Today’s article is written for the Reach To Teach Teach Abroad Blog Carnival, a monthly series that focuses on providing helpful tips and advice to ESL teachers around the globe. I'll be posting a new ESL related article on my blog on the 5th of every month. Check back for more articles, and if you'd like to contribute to next month's Blog Carnival, please contact Dean at firstname.lastname@example.org, and he will let you know how you can start participating!
For this month's blog carnival, we were asked to write a letter professing our love to the one place we love the most.
I'm not the most creative writer (as I'm sure you can tell by now!), so I thought about skipping this one. However, the more I thought about it, the harder it was for me to decide what my favorite place actually is. There are so many places that I love and think about often, and I found myself coming back to this thought frequently, as if it wouldn't leave me alone. What is my favorite place?! I was surprised at how hard it was for me to answer. However, after giving it considerable thought, I decided there's no place like home. While I'm often professing my love for Korea, I realized that I love my hometown of Manchester, NH in a very different way.
So, I decided to do the writing prompt. Here it is. Perhaps the first love letter that has ever been written to Manchester.
Dearest Manchester/Manch/Manchvegas (if you really want to be one of those people that uses that nickname...just kidding I sometimes use it too),
You're the largest city in New Hampshire, which isn't saying that much, but regardless means you face unique challenges in our little state. You're the "ghetto" part of New Hampshire, or at least that's the word many people use to describe you. However, I think that quite honestly just goes to show that most people are lacking a true understanding of that word. But I'll admit it, you have your problems. You're not the most beautiful place (although, I argue you have your moments). You're not always safe, and you don't offer the most interesting things to do.
You have your faults, but when others offend you I find that I am always defensive. I get defensive even when I know what the other people say is true, because I feel that they don't really understand you. They don't know the whole story. You have given me everything I ever needed, so when people dismiss you it's as if they dismiss the relevance of an important part of my life. You're home, and there's no replacement for that.
You are the place where my parents grew up and met. The place where my parents went to school. The place where they were married, had children, and watched us grow up. You're the city that my parents can drive through, reminisce, and tell stories about--even if some of those stories are somewhat disturbing ones from my dad's day as a cop. But still, you have significance to my family's history, and to me that's substantial in understanding my own identity.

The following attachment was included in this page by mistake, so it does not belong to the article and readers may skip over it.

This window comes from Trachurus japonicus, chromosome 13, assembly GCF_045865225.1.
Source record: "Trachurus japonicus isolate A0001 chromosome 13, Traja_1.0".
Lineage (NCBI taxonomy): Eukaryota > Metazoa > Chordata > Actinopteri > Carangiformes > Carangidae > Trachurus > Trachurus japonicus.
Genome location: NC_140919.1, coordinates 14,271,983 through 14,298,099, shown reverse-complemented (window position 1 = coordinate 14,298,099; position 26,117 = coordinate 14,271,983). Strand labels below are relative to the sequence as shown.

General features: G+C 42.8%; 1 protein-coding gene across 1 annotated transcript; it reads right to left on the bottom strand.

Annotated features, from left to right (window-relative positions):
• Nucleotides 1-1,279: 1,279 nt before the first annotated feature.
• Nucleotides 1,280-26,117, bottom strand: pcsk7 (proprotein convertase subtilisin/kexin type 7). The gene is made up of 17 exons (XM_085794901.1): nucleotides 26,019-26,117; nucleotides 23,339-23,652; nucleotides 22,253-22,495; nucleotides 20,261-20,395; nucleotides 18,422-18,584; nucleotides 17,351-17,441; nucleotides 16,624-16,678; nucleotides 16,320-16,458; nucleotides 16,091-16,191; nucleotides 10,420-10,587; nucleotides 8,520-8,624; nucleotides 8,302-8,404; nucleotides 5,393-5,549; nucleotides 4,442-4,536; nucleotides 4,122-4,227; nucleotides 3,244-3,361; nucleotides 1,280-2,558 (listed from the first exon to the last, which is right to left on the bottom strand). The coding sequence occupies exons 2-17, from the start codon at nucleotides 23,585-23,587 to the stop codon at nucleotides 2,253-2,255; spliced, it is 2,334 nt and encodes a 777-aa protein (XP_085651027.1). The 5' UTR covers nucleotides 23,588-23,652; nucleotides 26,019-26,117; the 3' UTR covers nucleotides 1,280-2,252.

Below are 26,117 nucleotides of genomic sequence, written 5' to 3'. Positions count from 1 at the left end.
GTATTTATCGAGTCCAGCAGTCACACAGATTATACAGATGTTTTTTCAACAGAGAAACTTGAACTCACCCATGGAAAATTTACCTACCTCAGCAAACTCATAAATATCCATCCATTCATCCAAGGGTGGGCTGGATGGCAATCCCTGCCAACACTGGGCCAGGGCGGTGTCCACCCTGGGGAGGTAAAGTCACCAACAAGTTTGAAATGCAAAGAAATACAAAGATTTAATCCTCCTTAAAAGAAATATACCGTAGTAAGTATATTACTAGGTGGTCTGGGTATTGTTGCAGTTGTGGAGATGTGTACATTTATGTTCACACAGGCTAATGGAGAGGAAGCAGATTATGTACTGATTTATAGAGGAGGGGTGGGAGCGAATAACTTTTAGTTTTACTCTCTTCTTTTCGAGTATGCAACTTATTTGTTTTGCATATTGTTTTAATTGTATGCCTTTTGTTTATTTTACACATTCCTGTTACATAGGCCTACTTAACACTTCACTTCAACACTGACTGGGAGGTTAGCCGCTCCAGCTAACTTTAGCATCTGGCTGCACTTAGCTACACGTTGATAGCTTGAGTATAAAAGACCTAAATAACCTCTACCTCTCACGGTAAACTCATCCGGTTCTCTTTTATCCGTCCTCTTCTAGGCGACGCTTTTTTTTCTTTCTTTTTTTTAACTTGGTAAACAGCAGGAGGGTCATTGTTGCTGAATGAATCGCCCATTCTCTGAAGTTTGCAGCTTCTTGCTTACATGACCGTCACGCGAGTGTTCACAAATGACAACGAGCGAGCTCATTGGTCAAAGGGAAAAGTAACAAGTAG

Furthermore, you are the place where I was educated from kindergarten through high school. The place where I made friends, stressed out about homework, and discovered what I liked and didn't like. Despite the fact that people always say how terrible your schools are, I know that I received an education that allowed me to excel in college. People love to hate on you, but all I know is that while my peers at college were struggling to adjust to college workloads during our freshman year, I was getting top marks in my classes. Maybe things are different now, but because of what I received I continue to believe in what's possible.
You provided me with a solid education, but perhaps more significant are the relationships that I've formed in your presence. You're the place where I fell in love with dancing and consequently met the women who became my role models. The women who without any doubt molded my character, especially during my impressionable teenage years.
So, I recognize you are not the most glamorous place. You can't compete with the sophisticated charm of Portsmouth. You don't contain the staggering beauty of the mountainous northern towns. And you certainly don't have the money of your affluent neighbors. I will always encounter people who make judgments about me when I tell them you are my hometown. But regardless of these things, you are the place where the true, unconditional support in my life remains. The people who love me the most can be found within your borders- whether it's at my parent's house, my church, or the dance studio. You are the background to my most important memories, and I can't separate the person I am today from your influence.
I'm glad I'm not with you now. I needed to leave you--it wouldn't be right for me to stay. However, I know when I return, whenever that may be, that I will be filled with a sense of security and comfort that I will only have in your presence. I'm not sure I'll ever want to stay with you forever, but I know that I'll always believe in your potential.